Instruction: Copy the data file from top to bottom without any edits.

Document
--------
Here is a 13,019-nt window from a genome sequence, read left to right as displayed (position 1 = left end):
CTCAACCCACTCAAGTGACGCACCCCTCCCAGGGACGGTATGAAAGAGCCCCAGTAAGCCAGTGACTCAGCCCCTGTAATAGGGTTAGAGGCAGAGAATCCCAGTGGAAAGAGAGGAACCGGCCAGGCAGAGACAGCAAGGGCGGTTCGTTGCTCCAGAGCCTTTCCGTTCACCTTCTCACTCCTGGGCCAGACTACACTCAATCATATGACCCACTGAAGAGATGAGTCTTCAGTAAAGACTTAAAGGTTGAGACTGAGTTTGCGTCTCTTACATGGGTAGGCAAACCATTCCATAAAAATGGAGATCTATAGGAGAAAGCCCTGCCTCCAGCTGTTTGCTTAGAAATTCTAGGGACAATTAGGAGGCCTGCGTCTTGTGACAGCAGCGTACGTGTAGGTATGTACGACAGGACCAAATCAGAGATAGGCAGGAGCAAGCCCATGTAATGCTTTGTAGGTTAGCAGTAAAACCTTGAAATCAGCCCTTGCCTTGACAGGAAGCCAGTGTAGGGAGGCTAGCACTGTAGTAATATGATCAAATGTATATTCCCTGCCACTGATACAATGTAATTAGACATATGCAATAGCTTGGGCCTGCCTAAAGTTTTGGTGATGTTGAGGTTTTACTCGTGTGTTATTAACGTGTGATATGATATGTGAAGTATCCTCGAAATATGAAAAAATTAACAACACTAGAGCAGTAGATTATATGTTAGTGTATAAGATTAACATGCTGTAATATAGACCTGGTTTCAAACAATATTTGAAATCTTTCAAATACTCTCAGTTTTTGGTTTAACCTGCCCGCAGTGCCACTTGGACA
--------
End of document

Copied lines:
Here is a 13,019-nt window from a genome sequence, read left to right as displayed (position 1 = left end):
CTCAACCCACTCAAGTGACGCACCCCTCCCAGGGACGGTATGAAAGAGCCCCAGTAAGCCAGTGACTCAGCCCCTGTAATAGGGTTAGAGGCAGAGAATCCCAGTGGAAAGAGAGGAACCGGCCAGGCAGAGACAGCAAGGGCGGTTCGTTGCTCCAGAGCCTTTCCGTTCACCTTCTCACTCCTGGGCCAGACTACACTCAATCATATGACCCACTGAAGAGATGAGTCTTCAGTAAAGACTTAAAGGTTGAGACTGAGTTTGCGTCTCTTACATGGGTAGGCAAACCATTCCATAAAAATGGAGATCTATAGGAGAAAGCCCTGCCTCCAGCTGTTTGCTTAGAAATTCTAGGGACAATTAGGAGGCCTGCGTCTTGTGACAGCAGCGTACGTGTAGGTATGTACGACAGGACCAAATCAGAGATAGGCAGGAGCAAGCCCATGTAATGCTTTGTAGGTTAGCAGTAAAACCTTGAAATCAGCCCTTGCCTTGACAGGAAGCCAGTGTAGGGAGGCTAGCACTGTAGTAATATGATCAAATGTATATTCCCTGCCACTGATACAATGTAATTAGACATATGCAATAGCTTGGGCCTGCCTAAAGTTTTGGTGATGTTGAGGTTTTACTCGTGTGTTATTAACGTGTGATATGATATGTGAAGTATCCTCGAAATATGAAAAAATTAACAACACTAGAGCAGTAGATTATATGTTAGTGTATAAGATTAACATGCTGTAATATAGACCTGGTTTCAAACAATATTTGAAATCTTTCAAATACTCTCAGTTTTTGGTTTAACCTGCCCGCAGTGCCACTTGGACA